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Exporting foliage to Italy, France, Spain, Portugal, Greece, Malta and Cyprus

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Southern Europe comprises France, Italy, Spain, Portugal, Greece, Malta and Cyprus, with a total of 185 million inhabitants. These countries share similarities regarding sales channels, with a dominance of traditional small florist’s shops and street market sales, but also display some remarkable differences. Imports of cut foliage in southern Europe are increasing, opportunities exist for further development as incomes increase, and florists and supermarkets sales and assortments of flowers are improving.


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Tropical foliage, Monstera leaf. Source: Shutterstock
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Foliage, Asparagus setaceus. Source: Shutterstock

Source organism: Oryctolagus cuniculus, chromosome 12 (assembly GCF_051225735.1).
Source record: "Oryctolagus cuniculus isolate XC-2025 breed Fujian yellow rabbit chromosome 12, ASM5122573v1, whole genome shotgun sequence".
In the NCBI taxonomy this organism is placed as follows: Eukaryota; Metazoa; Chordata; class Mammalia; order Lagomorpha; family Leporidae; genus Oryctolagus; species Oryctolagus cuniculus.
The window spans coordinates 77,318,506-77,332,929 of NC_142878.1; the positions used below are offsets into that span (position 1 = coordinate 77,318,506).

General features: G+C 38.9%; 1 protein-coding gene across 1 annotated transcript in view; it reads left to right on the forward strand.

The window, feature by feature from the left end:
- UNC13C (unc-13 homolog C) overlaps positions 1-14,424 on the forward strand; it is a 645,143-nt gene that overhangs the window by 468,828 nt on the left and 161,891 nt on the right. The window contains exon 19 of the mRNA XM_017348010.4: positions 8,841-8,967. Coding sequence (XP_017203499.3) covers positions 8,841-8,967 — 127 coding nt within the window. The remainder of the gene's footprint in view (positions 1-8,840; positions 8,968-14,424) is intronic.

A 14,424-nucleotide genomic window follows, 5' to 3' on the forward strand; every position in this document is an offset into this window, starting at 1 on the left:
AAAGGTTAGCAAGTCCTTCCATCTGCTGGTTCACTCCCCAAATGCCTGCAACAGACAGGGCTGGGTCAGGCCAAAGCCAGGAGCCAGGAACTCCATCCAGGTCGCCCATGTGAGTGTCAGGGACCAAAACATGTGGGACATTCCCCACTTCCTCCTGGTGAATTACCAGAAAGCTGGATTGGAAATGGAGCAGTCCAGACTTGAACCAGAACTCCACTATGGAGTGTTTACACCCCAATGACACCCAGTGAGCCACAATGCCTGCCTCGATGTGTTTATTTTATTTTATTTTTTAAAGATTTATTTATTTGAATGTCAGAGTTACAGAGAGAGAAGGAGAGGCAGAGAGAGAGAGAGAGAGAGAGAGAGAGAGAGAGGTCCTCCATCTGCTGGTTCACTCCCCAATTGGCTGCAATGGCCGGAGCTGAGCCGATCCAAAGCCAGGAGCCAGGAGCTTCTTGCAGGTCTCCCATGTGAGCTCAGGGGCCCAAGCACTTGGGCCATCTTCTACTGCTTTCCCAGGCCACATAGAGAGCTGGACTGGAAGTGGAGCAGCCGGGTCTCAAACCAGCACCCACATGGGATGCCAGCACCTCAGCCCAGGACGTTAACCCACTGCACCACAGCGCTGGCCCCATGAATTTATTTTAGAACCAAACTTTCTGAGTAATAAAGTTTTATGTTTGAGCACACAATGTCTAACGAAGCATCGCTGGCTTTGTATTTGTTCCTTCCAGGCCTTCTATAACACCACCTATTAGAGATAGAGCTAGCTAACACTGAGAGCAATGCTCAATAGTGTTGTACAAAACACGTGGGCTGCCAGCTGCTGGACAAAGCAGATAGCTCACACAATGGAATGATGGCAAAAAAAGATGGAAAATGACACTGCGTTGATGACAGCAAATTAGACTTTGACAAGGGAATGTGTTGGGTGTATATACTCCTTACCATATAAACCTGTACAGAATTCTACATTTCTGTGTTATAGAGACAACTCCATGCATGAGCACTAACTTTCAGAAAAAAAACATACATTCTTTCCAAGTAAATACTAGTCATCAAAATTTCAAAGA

Cut foliage or decorative green leaves refer to vegetation used mainly in bouquets, although it is also sold as separate decorative elements. The most frequently used varieties are evergreen plants with green, silver or variegated leaves. Examples include Asparagus setaceus, Monstera leaf (Swiss cheese plant), Eucalyptus, Ruscus, Anthurium leaf, Galax and Arachniodus adiantiformis (better known as Leather leaf fern).

In addition to traditional ferns and asparagus, the foliage assortment has been growing to include more exotic varieties. Species such as Hypericum, Beargrass and Pittosporum have become more popular.

The corresponding CN code for cut foliage is 06042090: Foliage, branches and other parts of plants, without flowers or flower buds, grasses, fresh, for bouquets or ornamental purposes (excl. Christmas trees and conifer branches).

The Netherlands, with the Dutch flower auction Royal FloraHolland and its specialised traders, is at the centre of the European flower trade. Foliage, however, is mainly traded directly to specialised importers and only a small part of the total trade is offered at the auction. There are several specialised importers of foliage. Nevertheless, the requirements set by the Dutch Flower Auctions Association (VBN) regarding quality, size, packing and labelling are widely adopted in the industry as minimum requirements.